I’m 13 years old, and it’s late at night.
My mum has been drinking gin. She’s sitting at the end of the table crying. I ask her what’s wrong, and she begins to shout.
I don’t remember everything she said, but I remember some of the things. She said that she hated herself. She said nobody loved her. She wished she'd never had me. She wished she’d never had any of her children. She said she hated men; that men were responsible for everything that had ever hurt her. She said that men were like a cancer. She said that men were to blame for everything bad in the world. She said men couldn’t help themselves: it was in their nature.
I said, “what about me?”
And she replied by saying, “even you.”
She told her son he was evil. That he was wrong. That whatever he did, he could only end up hurting people. That he would only be able to cause the kind of pain to women that she was experiencing. And I believed her. It joined lots of other things that I hated about myself and became part of a stick I would beat myself with. My gender was poison. Everything was my fault.
Before I go on, I just want to signpost some things for you: this book will discuss violence, abuse, sexual assault, rape, systematic bullying, mental health issues and suicide.
Please feel free to stop reading now if those are things you don’t want to hear about today. As someone who has been hurt by quite a few words, I’d rather my words didn’t hurt anyone.
One word that describes me is ‘man’. People have often told me to ‘be a man’. People have frequently suggested I ‘man up’. I don’t think I’ve ever been described as a ‘real man’, but I am real, and I am a man. It’s my gender and, love it or hate it (and I’ve been known to hate it pretty strongly), it’s the one I was born with and the one that fits with what I feel I am. Which is a privilege as well as a deep pit of shame and self-loathing.
Throughout this book, I’m going to throw words at you. Some may not be familiar, but hopefully by the end of this journey, they’ll just be words, yours to use if they communicate something you want to say.
How to mansplain ‘mansplaining’? It’s a form of communication inflicted on women by men. It’s men explaining things to women that they already know. Often, it’s men explaining what the experience of being a woman is like to a woman, or a man explaining a woman’s area of expertise to a woman. Mansplaining isn’t part of a conversation: it’s an attempt to reframe it completely and take charge of it. It’s a thing that happens. I’ve seen it. I’m sure, at times, I’ve done it. It isn’t limited to men. Explaining people’s experiences to them is something people do to each other all the time. People whitesplain. People poorsplain. People ‘splain’ physical and mental health issues. I’ve been ‘splained’ to. Through the duration of working on this project, I’ve experienced quite a lot of mansplaining and also some womansplaining.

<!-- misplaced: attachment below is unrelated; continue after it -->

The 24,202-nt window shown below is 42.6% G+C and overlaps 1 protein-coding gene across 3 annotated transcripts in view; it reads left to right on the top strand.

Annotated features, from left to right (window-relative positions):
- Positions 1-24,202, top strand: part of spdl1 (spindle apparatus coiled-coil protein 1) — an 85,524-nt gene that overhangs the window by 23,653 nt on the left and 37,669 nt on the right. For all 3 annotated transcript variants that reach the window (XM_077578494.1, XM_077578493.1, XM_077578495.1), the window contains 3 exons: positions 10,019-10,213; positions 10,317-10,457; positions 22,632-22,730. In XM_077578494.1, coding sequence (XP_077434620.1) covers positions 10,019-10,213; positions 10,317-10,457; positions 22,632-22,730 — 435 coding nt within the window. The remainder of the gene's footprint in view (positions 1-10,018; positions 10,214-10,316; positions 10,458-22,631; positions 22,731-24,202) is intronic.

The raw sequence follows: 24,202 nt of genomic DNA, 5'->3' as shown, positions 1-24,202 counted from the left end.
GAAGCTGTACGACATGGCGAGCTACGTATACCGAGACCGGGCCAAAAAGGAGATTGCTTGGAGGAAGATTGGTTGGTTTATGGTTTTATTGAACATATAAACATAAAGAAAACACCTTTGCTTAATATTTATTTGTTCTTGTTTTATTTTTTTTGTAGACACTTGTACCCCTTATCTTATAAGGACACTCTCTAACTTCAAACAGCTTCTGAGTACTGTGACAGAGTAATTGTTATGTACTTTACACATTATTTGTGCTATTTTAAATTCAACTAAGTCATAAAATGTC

Some of you may be thinking: ‘not all men’.
If a teacher tells everyone to be quiet, and you’re a child who hasn’t been making any noise, do you say, “I wasn’t talking”? Or do you instead encourage your peers to stop making noise and ruining things for everyone?
‘Not all men’ is something men say to women who are complaining that men as a group do something to them. It’s an irritating and derailing thing to say. But it contains a truth within it because men are not a unified group of people. We are diverse. Some men are working class; some men are men of colour; some men are trans; some men are gay; some men are effeminate; some men are disabled. We are not all the same. Accepting the gender binary and the prisons it creates for us is not the answer. Not all men are like anything. But men collectively are socialised to act in certain ways. These things are both true.
The other response women often receive when they try and talk about their experiences is, “What about the men?”
And that’s really the question I’m going to be asking for the rest of this book. It’s a question that’s been asked by many people before, mostly by men, and mostly on the internet. It’s a question that’s asked so frequently, generally to the wrong people and at the wrong times, that it’s become a meme, a cliché and a real obstacle to getting any kind of an answer. I won’t give an answer in this book. I’m not sure there is an answer. I suspect it’s a question based on a false premise. I mean, what even is a man? The word ‘men’ is not a static thing. It’s a concept that shifts about, that means different things in different people’s mouths. When I talk about men and masculinity, I’ll primarily be talking about gender. Men as a socially constructed concept; masculinity as an ideology. Gender and sex are intertwined. Sex is a biological concept, and people often say it’s fixed or clear-cut. But biology is the name we give our evolving understanding of nature. A lot of modern biology looking at humans on a chromosomal level suggests the binary way we think of sex is wrong. There may be six or more sexes, but at the very least, there’s a lot of variety in how the three fully accepted sexes of man, woman and intersex experience the world.
I hope that I don’t reinforce gender or sex binaries in writing this book, but I suspect that in some ways I will. It takes time to change our understanding. It takes time to unpick. Simplification and generalisation are some of the things words do.